More to Rich Hickey’s point, a U.S. multinational that keeps its affairs rigorously simple will be nimble. They’re executing a deal while their competitors are sitting in a law firm (or Big 4) conference room looking at PowerPoints.
The same, of course, is true of foreign businesses expanding to do business in the United States.
Keep it simple.
Hat tip: DevOpsU.
Make the net election once
Nonresidents who have U.S. rental real estate will usually make an election to have their rental income taxed as if they were residents of the United States.
They do this because it results in lower income tax. It results in lower income tax for a simple reason: if they don’t make the election their rental income is taxed at 30% of gross rental income received, and no deduction is allowed for business expenses. By making the election, they are taxed instead on their rental income AFTER deduction of business expenses.
This election is called the “net election” because it is an election to be taxed on net income (income minus expenses) rather than gross income (income without deduction of expenses).
Making the net election
You, the taxpayer, can unilaterally make this election and you do not need consent from the Federal tax authorities to do so. Treasury Regulations Section 1.871-10(d)(1)(i) says:
A nonresident alien individual or foreign corporation may, for the first taxable year for which the election under this section is to apply, make the initial election at any time before the expiration of the period prescribed by section 6511(a), or by section 6511(c) if the period for assessment is extended by agreement, for filing a claim for credit or refund of the tax imposed by Chapter 1 of the Code for such taxable year. This election may be made without the consent of the Commissioner. Having made the initial election, the taxpayer may, within the time prescribed for making the election for such taxable year, revoke the election without the consent of the Commissioner. If the revocation is timely and properly made, the taxpayer may make his initial election under this section for a later taxable year without the consent of the Commissioner. If the taxpayer revokes the initial election without the consent of the Commissioner he must file amended income tax returns, or claims for credit or refund, where applicable, for the taxable years to which the revocation applies.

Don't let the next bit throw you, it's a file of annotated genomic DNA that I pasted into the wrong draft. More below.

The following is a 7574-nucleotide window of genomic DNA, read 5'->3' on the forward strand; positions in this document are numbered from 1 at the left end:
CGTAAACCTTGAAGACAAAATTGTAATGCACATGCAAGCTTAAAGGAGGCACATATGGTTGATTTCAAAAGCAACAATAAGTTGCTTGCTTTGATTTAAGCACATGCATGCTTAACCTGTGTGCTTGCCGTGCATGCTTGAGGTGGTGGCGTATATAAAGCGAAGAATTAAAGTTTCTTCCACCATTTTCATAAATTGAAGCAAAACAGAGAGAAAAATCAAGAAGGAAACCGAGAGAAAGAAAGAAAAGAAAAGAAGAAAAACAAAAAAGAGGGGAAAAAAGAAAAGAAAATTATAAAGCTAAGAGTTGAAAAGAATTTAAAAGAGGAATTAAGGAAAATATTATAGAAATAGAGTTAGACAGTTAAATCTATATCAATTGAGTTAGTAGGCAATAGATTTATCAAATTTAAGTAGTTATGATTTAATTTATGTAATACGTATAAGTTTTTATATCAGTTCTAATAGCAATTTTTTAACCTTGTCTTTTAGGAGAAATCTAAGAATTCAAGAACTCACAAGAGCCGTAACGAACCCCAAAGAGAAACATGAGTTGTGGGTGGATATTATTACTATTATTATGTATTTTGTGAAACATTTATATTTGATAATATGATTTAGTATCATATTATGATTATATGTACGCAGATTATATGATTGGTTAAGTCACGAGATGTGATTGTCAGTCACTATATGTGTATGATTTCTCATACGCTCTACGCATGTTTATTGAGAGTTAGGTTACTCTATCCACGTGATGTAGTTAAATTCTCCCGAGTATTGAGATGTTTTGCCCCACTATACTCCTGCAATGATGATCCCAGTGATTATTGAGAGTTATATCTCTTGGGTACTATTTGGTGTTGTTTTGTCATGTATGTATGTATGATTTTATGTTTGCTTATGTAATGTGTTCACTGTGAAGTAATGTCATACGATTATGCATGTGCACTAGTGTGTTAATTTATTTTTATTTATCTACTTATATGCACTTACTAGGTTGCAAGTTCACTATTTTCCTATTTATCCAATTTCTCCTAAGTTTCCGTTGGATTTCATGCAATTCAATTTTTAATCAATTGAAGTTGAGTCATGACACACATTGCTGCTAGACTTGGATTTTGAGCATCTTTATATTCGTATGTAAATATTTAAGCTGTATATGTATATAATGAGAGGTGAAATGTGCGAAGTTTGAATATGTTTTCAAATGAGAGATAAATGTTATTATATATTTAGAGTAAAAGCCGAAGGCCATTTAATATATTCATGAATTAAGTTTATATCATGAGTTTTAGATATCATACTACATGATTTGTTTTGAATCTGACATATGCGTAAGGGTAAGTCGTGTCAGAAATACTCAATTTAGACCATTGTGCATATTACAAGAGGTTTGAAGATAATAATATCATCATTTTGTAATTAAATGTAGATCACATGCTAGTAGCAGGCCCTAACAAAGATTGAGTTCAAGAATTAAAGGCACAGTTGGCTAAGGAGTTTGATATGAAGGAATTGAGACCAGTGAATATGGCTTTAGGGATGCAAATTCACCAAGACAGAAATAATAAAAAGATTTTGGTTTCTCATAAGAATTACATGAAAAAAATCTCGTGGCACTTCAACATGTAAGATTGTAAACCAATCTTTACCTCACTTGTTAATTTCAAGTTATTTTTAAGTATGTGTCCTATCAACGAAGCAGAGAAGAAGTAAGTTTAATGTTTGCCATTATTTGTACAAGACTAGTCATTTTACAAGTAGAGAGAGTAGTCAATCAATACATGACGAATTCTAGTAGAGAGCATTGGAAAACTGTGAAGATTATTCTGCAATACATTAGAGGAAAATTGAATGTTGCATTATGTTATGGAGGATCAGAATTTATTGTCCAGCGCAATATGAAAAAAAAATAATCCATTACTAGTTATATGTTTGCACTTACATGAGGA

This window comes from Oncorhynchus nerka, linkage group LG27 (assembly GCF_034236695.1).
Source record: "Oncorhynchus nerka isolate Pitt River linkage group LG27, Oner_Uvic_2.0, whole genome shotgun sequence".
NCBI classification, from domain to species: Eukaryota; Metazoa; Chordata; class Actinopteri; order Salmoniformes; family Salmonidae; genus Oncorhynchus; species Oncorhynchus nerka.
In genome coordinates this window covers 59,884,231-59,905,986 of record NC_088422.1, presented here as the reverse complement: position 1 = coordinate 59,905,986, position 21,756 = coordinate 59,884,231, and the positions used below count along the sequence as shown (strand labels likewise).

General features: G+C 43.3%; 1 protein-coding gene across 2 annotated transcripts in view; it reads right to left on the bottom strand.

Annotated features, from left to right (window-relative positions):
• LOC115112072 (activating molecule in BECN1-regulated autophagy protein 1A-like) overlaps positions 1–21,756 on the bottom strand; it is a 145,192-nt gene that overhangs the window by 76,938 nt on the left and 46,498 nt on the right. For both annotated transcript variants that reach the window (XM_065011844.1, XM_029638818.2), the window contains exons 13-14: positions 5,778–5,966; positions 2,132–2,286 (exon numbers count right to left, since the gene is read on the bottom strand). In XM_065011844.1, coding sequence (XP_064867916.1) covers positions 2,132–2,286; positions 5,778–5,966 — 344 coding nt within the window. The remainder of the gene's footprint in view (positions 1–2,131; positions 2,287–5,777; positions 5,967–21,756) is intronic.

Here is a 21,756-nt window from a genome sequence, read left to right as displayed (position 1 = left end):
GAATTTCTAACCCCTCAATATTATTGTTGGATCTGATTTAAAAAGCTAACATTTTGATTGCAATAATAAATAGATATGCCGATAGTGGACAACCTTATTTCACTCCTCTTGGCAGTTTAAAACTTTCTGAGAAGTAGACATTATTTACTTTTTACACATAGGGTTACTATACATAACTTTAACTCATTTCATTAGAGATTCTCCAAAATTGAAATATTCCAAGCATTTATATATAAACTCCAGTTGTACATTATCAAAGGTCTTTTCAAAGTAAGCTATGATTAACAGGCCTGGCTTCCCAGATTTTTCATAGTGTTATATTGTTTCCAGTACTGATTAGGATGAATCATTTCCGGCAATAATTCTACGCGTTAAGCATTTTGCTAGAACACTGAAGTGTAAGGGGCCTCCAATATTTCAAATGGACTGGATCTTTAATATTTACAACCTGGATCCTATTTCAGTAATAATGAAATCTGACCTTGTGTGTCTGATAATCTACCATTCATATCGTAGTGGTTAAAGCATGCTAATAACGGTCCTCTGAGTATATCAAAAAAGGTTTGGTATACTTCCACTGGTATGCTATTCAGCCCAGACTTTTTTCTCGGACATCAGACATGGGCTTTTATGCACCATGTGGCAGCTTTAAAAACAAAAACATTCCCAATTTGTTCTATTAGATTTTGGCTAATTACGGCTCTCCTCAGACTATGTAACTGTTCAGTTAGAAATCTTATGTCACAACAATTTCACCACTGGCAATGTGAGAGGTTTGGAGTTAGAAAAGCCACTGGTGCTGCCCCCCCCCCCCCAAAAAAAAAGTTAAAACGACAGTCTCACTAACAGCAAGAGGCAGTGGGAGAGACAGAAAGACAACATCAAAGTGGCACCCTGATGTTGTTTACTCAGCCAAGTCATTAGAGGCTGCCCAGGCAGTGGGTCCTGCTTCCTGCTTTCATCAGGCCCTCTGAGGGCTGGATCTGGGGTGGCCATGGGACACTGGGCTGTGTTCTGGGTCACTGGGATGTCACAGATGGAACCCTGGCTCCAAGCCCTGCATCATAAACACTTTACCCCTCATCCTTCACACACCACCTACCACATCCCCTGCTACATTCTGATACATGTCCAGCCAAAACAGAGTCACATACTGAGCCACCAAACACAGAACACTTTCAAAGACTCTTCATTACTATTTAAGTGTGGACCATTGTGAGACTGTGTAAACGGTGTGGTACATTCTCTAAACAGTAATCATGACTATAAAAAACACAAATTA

The method for making the election is described in Treasury Regulations Section 1.871-10(d)(1)(ii), which says:
An election made under this section without the consent of the Commissioner shall be made for a taxable year by filing with the income tax return required under section 6012 and the regulations thereunder for such taxable year a statement to the effect that the election is being made. This statement shall include (a) a complete schedule of all real property, or any interest in real property, of which the taxpayer is titular or beneficial owner, which is located in the United States, (b) an indication of the extent to which the taxpayer has direct or beneficial ownership in each such item of real property, or interest in real property, (c) the location of the real property or interest therein, (d) a description of any substantial improvements on any such property, and (e) an identification of any taxable year or years in respect of which a revocation or new election under this section has previously occurred. This statement may not be filed with any return under section 6851 and the regulations thereunder.